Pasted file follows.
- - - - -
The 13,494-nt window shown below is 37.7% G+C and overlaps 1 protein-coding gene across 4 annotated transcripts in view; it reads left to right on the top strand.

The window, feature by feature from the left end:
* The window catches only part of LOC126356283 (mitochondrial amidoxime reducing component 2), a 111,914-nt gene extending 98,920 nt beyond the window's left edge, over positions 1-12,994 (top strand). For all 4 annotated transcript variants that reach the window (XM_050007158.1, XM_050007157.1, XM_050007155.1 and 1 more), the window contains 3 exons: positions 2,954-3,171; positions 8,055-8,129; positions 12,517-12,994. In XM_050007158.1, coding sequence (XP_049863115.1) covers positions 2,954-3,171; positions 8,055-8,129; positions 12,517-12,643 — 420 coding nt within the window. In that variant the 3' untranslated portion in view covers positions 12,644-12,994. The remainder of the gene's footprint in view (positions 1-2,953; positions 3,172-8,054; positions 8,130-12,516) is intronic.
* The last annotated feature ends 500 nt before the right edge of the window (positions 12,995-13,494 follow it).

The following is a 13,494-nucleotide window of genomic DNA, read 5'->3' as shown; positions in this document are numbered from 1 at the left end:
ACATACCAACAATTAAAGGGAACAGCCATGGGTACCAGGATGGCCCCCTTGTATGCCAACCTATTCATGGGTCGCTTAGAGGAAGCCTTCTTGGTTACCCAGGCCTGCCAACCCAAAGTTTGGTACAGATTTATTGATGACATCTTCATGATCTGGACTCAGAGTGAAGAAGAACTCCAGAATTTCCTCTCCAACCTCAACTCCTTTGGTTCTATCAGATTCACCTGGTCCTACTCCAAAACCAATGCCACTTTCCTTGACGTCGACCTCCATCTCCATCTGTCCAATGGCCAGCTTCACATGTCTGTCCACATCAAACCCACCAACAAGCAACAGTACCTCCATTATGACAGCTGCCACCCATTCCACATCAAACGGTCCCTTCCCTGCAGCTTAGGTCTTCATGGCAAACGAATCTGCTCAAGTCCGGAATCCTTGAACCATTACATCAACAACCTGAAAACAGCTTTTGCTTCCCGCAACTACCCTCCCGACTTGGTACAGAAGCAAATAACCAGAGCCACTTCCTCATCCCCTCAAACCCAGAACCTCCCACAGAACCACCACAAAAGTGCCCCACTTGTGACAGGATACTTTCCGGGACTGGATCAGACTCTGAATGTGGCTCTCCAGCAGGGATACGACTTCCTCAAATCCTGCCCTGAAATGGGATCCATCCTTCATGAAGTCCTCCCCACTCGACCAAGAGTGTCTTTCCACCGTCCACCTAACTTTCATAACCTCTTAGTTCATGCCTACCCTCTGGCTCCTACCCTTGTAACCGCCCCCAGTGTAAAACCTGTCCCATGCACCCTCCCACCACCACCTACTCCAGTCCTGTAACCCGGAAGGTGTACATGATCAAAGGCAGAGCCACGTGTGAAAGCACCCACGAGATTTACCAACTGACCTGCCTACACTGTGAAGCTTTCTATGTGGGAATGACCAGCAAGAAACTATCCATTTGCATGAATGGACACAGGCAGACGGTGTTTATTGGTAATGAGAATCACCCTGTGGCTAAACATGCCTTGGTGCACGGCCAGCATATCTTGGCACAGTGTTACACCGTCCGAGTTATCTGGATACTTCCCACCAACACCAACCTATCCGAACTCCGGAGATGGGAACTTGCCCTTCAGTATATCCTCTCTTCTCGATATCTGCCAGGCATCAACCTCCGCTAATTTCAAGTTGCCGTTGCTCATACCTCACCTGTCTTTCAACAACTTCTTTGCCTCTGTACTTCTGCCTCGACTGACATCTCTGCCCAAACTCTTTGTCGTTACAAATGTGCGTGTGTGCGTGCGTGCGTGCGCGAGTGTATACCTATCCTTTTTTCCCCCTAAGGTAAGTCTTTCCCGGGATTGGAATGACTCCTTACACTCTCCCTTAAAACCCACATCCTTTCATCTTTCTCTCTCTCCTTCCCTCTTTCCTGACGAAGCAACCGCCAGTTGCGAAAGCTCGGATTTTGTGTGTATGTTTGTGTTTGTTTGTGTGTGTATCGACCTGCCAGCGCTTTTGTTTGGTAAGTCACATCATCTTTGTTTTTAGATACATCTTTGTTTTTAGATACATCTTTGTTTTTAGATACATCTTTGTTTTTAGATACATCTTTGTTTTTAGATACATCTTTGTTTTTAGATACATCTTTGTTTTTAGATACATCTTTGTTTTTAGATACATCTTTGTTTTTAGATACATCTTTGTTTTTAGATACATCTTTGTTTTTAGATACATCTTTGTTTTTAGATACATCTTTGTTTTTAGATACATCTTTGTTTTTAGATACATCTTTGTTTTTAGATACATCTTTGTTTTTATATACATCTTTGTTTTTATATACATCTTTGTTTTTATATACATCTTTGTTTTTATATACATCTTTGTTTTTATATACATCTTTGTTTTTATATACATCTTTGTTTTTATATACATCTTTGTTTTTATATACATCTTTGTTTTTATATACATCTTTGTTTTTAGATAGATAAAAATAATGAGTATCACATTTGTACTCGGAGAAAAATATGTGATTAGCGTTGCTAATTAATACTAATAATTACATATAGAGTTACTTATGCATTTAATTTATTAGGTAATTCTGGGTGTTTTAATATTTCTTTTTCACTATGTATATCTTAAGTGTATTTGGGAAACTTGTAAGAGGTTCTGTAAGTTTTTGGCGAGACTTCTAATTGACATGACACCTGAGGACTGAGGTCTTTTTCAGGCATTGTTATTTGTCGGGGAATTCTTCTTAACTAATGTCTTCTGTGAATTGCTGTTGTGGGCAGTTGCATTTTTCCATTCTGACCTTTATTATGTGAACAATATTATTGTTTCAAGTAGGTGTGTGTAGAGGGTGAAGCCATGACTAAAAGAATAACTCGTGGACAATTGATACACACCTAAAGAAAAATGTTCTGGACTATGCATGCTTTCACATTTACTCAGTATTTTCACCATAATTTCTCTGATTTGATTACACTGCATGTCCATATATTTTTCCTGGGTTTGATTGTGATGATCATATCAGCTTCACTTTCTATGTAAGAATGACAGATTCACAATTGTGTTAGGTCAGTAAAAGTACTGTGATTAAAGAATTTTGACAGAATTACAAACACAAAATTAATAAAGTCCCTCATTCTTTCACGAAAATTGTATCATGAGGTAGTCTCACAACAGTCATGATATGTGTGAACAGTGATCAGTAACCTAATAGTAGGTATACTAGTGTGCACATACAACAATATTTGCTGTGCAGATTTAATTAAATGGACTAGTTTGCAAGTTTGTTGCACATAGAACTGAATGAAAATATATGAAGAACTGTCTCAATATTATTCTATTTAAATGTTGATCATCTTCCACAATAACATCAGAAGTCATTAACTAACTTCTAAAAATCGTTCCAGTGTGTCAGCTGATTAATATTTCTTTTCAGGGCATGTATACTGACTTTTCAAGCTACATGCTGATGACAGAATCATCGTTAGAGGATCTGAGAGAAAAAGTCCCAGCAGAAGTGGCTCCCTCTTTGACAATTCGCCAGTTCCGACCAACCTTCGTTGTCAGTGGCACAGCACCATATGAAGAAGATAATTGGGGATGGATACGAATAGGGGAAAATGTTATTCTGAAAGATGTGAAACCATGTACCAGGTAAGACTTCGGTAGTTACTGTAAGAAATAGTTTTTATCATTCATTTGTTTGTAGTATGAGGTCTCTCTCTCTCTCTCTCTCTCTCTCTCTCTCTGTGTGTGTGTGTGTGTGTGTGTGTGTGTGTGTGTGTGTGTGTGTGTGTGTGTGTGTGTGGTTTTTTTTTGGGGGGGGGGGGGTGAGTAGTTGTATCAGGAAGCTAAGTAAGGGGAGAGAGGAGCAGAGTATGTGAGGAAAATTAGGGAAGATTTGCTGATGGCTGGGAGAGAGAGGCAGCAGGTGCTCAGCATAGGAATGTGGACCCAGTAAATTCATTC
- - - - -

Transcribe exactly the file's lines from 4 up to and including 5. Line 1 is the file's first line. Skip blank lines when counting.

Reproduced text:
* The last annotated feature ends 500 nt before the right edge of the window (positions 12,995-13,494 follow it).

The following is a 13,494-nucleotide window of genomic DNA, read 5'->3' as shown; positions in this document are numbered from 1 at the left end: